- Title: 'Magic mushrooms' could be safely used to treat depression, says scientist
- Date: 26th December 2019
- Summary: (MUTE) VARIOUS OF COMPUTER SCREEN SHOWING BRAIN OBSERVATIONS
- Embargoed: 9th January 2020 09:10
- Keywords: Kings College London LSD Magic mushrooms depression mental health psilocybin psychedelic mushrooms therapy
- Location: LONDON, ENGLAND, UNITED KINGDOM / AMSTERDAM, NETHERLANDS / COPENHAGEN, DENMARK
- City: LONDON, ENGLAND, UNITED KINGDOM / AMSTERDAM, NETHERLANDS / COPENHAGEN, DENMARK
- Country: United Kingdom
- Topics: Life Sciences,Science
- Reuters ID: LVA009BBM2KWR
- Aspect Ratio: 16:9
- Story Text: 'Magic Mushrooms' pills could treat depression after research at King's College London on the safe use of psychedelic drugs.
The active ingredient in psychedelic mushrooms, psilocybin, was administered to a sample of 89 healthy adult volunteers aged around 35, by specially trained therapists.
The volunteers were randomly assigned treatment of either 10 or 25mg of psilocybin, or a placebo drug. The participants in the study received one on one support and supervision during treatment sessions and attended a follow up appointment after 12 weeks.
Consultant psychiatrist at Kings College London, Dr James Rucker and his team from the Institute of Psychiatry, Psychology and Neuroscience published results from the first phase of testing at the annual meeting of American College of Neuropsychopharmacology (ACNP) in December. The second phase of testing is expected to take place across North America and Europe with over 200 volunteers.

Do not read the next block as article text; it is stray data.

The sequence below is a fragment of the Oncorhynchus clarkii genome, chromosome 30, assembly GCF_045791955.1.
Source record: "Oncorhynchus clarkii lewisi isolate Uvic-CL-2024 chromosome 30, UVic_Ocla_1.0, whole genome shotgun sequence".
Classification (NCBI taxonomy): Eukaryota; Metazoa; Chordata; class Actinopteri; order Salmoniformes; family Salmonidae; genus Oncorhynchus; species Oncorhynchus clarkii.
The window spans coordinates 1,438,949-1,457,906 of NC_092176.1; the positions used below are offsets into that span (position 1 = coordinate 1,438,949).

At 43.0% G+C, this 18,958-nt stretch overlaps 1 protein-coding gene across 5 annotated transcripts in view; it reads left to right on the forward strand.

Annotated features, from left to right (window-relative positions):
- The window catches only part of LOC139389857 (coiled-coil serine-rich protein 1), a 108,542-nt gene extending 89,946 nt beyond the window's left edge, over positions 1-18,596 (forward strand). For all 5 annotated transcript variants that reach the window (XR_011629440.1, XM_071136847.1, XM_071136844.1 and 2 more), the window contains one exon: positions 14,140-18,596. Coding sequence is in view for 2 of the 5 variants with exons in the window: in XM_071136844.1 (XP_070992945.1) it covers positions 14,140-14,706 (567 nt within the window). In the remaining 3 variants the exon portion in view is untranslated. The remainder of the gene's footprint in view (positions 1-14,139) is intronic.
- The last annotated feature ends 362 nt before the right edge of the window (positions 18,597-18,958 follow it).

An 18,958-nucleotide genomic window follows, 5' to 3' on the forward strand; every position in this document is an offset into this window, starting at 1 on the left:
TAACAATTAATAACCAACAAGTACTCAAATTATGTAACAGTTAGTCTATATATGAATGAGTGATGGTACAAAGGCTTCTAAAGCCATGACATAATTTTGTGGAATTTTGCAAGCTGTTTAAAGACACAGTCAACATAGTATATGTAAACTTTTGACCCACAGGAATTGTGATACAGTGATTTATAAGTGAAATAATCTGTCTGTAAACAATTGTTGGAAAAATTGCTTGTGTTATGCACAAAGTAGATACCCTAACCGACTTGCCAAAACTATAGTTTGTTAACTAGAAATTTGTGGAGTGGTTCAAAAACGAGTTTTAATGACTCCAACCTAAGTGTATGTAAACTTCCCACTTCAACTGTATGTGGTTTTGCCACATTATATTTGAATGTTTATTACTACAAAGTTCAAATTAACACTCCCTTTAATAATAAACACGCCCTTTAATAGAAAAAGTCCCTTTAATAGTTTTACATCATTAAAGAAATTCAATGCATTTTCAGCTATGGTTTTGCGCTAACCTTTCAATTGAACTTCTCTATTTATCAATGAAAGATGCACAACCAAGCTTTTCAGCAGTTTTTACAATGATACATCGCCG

Dr Rucker has been researching the effects of psychedelic drugs for several years and has published several reports from the first therapeutic use of hallucinogenic in 1949 to present day.
From the results of this study Dr Rucker told Reuters, " the drug is safe and well tolerated in healthy volunteers, when we give the drug in a medically controlled and psychologically supportive environment."
He added that psilocybin, is different to conventional anti-depressants that are prescribed to patients, "the reason why it's different is that we only give it intermittently. In the trails that we're doing at the moment we only give it once. And the ideas is that it's a catalyst within an ongoing psychotherapeutic relationship, and the idea with the psilocybin is it brings to the surface difficult emotional material that you may have put to once side and may have even forgotten is there."
Dr Rucker explained in an online journal that he published in 2018, "the onset with psilocybin starts at about 30 minutes, peaks after about 90â€¯minutes and subsides after 4-6 hours, making day case treatment viable. A comfortable, supportive environment with easy access to the lavatory is recommended. Music is often used to accompany the experience and has been shown to enhance the emotional response to psychedelics.
No serious adverse events occurred during the study, most volunteers experience changes in sensory perception and positive mood alteration.
World Health Organization (WHO) reported in December 2019, that more than 264 million people have been affected by depression world-wide, and almost 800,000 people die every year from suicide.
The British National Health Service (NHS) outlines a variety of treatment options to people suffering from depression, including talking therapy and antidepressants.
(Production: Stuart McDill, Tanya Lezaic)
- Copyright Holder: REUTERS
- Copyright Notice: (c) Copyright Thomson Reuters 2019. Open For Restrictions - http://about.reuters.com/fulllegal.asp
- Usage Terms/Restrictions: Footage contains computer game or software screenshots. User is responsible for obtaining additional clearances before publishing this clip.